Hungary’s parliament on Tuesday approved the 2023 budget, which sets out to reduce the budget deficit next year to 3.5% of economic output from a targeted 4.9% this year as the government tries to put finances back on a sustainable track.
Nationalist Prime Minister Viktor Orban, who won a fourth consecutive term in office in April, is facing his toughest challenge since taking power in 2010, with inflation at a two-decade high, a weak forint and EU funds still held up amid a dispute over democratic standards.
After a spending spree ahead of the elections, which included hefty tax refunds to families and pension hikes, the government is now trying to rein in the budget deficit at a time when the current account deficit also widened largely due to rising energy import costs.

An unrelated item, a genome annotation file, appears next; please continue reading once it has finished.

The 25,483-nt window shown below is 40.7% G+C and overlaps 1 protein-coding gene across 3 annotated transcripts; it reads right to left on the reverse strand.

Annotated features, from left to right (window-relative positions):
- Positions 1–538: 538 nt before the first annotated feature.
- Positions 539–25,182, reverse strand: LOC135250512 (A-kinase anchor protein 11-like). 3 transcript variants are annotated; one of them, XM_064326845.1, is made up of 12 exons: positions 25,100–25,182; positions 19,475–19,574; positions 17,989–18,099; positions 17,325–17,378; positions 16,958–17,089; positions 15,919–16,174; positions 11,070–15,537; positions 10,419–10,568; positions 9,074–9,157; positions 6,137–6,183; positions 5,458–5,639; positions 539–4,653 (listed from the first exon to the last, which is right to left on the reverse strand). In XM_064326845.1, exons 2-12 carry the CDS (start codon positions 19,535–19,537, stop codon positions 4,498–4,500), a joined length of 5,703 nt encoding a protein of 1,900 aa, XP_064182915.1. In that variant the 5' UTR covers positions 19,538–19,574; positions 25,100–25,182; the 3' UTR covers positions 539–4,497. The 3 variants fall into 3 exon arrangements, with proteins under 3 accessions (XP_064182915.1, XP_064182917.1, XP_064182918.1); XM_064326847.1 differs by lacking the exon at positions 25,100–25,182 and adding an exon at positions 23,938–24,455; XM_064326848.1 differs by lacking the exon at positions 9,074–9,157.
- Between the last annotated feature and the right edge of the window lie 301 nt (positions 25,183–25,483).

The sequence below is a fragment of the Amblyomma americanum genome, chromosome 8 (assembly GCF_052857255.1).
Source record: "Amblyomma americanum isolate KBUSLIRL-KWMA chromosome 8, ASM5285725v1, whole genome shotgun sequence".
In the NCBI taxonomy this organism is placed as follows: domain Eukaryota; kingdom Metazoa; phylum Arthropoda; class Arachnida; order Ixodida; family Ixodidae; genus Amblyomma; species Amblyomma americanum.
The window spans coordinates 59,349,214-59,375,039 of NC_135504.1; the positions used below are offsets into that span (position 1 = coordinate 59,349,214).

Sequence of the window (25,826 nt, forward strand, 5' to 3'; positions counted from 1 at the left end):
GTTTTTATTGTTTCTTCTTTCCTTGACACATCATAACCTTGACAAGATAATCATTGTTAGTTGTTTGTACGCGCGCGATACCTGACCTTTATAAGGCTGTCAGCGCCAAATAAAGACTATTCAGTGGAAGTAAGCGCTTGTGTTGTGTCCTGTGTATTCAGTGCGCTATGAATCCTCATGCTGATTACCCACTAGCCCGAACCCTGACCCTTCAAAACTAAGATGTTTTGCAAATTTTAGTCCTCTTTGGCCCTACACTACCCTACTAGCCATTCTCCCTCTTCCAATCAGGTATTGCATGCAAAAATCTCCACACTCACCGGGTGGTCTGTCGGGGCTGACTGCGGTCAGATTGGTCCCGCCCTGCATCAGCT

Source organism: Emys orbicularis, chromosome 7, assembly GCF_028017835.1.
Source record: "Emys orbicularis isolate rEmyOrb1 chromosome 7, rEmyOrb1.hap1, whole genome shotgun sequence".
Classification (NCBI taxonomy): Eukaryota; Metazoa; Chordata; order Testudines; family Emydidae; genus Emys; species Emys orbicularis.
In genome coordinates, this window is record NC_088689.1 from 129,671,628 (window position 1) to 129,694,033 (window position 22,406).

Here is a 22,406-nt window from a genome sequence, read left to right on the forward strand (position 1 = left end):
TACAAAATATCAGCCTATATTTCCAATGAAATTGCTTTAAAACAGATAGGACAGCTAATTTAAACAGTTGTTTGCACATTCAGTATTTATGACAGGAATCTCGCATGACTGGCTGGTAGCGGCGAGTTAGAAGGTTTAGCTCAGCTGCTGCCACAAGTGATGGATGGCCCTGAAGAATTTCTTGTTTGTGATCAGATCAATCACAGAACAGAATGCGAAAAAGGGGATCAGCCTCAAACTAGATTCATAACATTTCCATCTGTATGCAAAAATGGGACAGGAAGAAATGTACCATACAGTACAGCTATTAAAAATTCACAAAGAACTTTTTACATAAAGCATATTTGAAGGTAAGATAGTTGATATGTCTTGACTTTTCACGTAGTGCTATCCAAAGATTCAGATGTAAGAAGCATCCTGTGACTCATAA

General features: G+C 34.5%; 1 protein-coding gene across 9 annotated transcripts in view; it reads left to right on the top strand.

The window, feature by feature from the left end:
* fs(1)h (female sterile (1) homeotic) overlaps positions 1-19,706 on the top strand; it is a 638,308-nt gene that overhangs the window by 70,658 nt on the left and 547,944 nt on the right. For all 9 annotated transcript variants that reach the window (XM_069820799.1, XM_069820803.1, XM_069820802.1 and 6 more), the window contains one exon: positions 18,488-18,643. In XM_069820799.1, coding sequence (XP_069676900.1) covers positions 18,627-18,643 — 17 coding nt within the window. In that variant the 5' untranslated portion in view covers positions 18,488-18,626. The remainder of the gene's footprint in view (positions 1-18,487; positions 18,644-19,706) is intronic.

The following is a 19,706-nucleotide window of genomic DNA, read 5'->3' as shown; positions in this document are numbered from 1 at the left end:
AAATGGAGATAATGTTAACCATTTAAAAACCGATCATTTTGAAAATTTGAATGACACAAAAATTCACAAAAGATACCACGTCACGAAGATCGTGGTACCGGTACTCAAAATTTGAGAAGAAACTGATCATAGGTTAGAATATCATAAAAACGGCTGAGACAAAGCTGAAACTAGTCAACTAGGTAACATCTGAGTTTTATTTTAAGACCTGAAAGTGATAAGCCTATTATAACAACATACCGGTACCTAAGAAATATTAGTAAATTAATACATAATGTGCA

These have increased Hungary’s external vulnerability and sent the forint to record lows earlier this month.
The government has imposed big windfall taxes on banks and a raft of companies, launched spending cuts and last week scrapped a years-long cap on utility prices for higher-usage households, which – along with tax changes for entrepreneurs – triggered protests against Orban.